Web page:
How To Find the Right Publisher:
So you've finally finished writing your novel… What now?
A popular question I receive through my website is from aspiring writers wanting to know how to submit their new manuscript to a publisher. By the time you’ve reached the stage when you are asking this question, you’ve realized shopping a manuscript is time consuming, often confusing, and always frustrating. Luckily, there are many resources available to help aspiring authors succeed. The trick will be investing the time to research the plethora of information out there, selecting what applies to you, and actually putting that information to work.
Ultimately, the goal is to gain a contract with a publisher. But selecting the right publisher is critical. If your manuscript is half decent, someone will publish it. However, you must be careful. There are many publishers out there, and not all of them are credible.
There are several ways to go about finding the right publisher. I will outline those points within this article, but before we jump into things, keep in mind you are entering into a business agreement. Make no mistake about it; you are interviewing the publisher as well as being interviewed. This should be an equal trade of benefits. You will present your benefits (your book) in a unique and exciting way and the potential publisher will present their resources (i.e.: distribution strength, visibility, compensation, etc.).
Your search for a publisher may, at first, seem random and fruitless. But if you follow a few key rules, your quest will be organized and rewarding. Here are some easy steps to help you on your journey to finding the right publisher…
what is important to you?: Is it money, fame, or just simply sharing a message? Whatever it is, write it down. This will help keep your search focused and goal oriented.
BE REALISTIC: Give yourself a reality check. Have a clear understanding of your strengths and recognize your weaknesses.
RESEARCH YOUR OPTIONS: There are literally hundreds of publishers out there, and many of them specialize in specific genres. I will never forget a rather embarrassing lesson I learned early in my career. I sent my first manuscript to a big New York publisher. I waited three long months before I received a response. The editor politely informed me I had submitted my erotic novel to a publisher of children’s books. She then went on to rip my manuscript apart. And guess what? I deserved the torture 100%. I should have researched the company better. Learn from my mistake. Do your research!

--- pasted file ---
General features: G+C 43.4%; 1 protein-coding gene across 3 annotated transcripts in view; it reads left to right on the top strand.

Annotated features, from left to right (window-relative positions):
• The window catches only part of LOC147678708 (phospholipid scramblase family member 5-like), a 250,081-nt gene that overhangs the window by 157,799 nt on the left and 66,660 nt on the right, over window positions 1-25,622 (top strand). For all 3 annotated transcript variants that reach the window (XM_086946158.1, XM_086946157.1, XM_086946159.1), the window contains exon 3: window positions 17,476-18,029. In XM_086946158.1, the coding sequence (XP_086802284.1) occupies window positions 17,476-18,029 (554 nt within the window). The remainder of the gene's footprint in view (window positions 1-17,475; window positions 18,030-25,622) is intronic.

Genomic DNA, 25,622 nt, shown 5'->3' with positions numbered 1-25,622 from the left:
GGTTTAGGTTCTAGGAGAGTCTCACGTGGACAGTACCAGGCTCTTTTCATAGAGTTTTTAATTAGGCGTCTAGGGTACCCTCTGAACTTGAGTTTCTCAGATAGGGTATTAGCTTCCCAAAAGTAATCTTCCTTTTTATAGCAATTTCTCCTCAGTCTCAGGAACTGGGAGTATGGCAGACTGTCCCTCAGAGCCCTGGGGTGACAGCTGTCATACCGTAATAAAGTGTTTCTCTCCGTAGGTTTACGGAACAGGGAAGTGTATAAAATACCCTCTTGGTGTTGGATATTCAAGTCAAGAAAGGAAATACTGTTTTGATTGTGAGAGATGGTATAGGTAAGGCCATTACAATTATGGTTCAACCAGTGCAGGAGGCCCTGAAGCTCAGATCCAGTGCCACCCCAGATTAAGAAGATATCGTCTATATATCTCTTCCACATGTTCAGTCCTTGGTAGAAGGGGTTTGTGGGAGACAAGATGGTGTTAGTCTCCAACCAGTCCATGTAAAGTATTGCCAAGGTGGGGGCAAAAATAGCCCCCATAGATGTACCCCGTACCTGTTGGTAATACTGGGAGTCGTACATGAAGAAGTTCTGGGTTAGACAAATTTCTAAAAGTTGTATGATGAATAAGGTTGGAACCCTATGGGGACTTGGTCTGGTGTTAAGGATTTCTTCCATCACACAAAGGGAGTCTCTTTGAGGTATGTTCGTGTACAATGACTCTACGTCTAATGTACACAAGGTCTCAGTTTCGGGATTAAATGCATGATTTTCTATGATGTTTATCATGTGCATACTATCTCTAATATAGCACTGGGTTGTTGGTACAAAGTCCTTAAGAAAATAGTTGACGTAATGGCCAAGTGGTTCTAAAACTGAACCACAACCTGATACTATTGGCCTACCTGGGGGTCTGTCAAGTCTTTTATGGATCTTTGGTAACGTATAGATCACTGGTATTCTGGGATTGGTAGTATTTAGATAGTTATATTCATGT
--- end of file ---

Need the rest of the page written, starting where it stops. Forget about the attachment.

Make a list of potential publishers: As I mentioned before, there are many firms to choose from, but do they publish your genre? Here is a trick I’ve learned; The more specific the genre, the better your chances are to getting published.
For instance, if you’ve written a romance novel about a woman who has been abducted by aliens; shop your book to publishers who specialize in romance. Even better, look for publishers who specialize in sci-fi romance. Perhaps your story has an interracial twist; then shop your book to romance publishers who have a strong multicultural entity.
My point is, be smart about who you submit your manuscript to. You should always have a strategy. Often, publishers who have a specialized niche, are desperate to build up their genre options. As a result, editors are eager to read manuscripts that help round out their selection.
Check the publisher’s website: Is it functional? Is it informative? Do all the links work? This sounds silly, but you would be surprised by how many bad websites I’ve come across. A website is your first impression to a company. If the publisher puts minimal effort into updating their site, this is a chilling forecast of how attentive they will be to your account.
Do a case study: If you’ve found a publisher that interests you, do a case study on one of their authors. Search the web and see how many places the book can be found. This should give you a fairly good idea of the publisher’s distribution base.
Is the price right?: As you know, book prices are based on genre, publication style, number of pages, etc. You, as an author, know when a book is being sold at the right price point. During your case study, check to see if you like the retail price of the book. Are you comfortable with your findings? The retail price directly effects the author’s royalties.
Education is key. The most important thing you should gain from this article is understanding what you are about to enter into. Unlike myself, I jumped into the publishing realm with both feet. I’ve made a few mistakes and, as a result, I’ve learned a lot about myself. Hopefully, by reading this article, you will not stumble into the same situations I did.
-Tiffany Ashley, Author
‘Romance’s Best Kept Secret’
If you found this article helpful please read, 7 Things To Know Before Sending Your Manuscript.